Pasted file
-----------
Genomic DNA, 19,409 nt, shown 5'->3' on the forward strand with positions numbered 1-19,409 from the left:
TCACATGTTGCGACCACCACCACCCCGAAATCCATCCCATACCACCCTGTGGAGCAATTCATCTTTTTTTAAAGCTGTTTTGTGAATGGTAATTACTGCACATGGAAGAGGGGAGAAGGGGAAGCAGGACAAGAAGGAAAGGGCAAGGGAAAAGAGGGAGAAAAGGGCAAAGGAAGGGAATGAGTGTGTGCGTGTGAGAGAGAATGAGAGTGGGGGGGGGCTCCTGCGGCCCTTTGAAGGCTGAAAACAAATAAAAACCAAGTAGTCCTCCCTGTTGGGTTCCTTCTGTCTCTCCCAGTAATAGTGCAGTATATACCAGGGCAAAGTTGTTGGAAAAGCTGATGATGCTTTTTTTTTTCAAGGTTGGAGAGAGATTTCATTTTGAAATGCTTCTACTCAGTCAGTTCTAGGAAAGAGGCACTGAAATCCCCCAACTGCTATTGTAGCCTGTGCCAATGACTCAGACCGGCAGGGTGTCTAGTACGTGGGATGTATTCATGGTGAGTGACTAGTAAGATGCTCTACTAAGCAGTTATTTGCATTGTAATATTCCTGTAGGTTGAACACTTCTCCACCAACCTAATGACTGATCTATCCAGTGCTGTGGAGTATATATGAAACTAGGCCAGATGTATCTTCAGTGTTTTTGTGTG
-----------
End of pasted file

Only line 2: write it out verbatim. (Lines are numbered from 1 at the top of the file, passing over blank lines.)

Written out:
TCACATGTTGCGACCACCACCACCCCGAAATCCATCCCATACCACCCTGTGGAGCAATTCATCTTTTTTTAAAGCTGTTTTGTGAATGGTAATTACTGCACATGGAAGAGGGGAGAAGGGGAAGCAGGACAAGAAGGAAAGGGCAAGGGAAAAGAGGGAGAAAAGGGCAAAGGAAGGGAATGAGTGTGTGCGTGTGAGAGAGAATGAGAGTGGGGGGGGGCTCCTGCGGCCCTTTGAAGGCTGAAAACAAATAAAAACCAAGTAGTCCTCCCTGTTGGGTTCCTTCTGTCTCTCCCAGTAATAGTGCAGTATATACCAGGGCAAAGTTGTTGGAAAAGCTGATGATGCTTTTTTTTTTCAAGGTTGGAGAGAGATTTCATTTTGAAATGCTTCTACTCAGTCAGTTCTAGGAAAGAGGCACTGAAATCCCCCAACTGCTATTGTAGCCTGTGCCAATGACTCAGACCGGCAGGGTGTCTAGTACGTGGGATGTATTCATGGTGAGTGACTAGTAAGATGCTCTACTAAGCAGTTATTTGCATTGTAATATTCCTGTAGGTTGAACACTTCTCCACCAACCTAATGACTGATCTATCCAGTGCTGTGGAGTATATATGAAACTAGGCCAGATGTATCTTCAGTGTTTTTGTGTG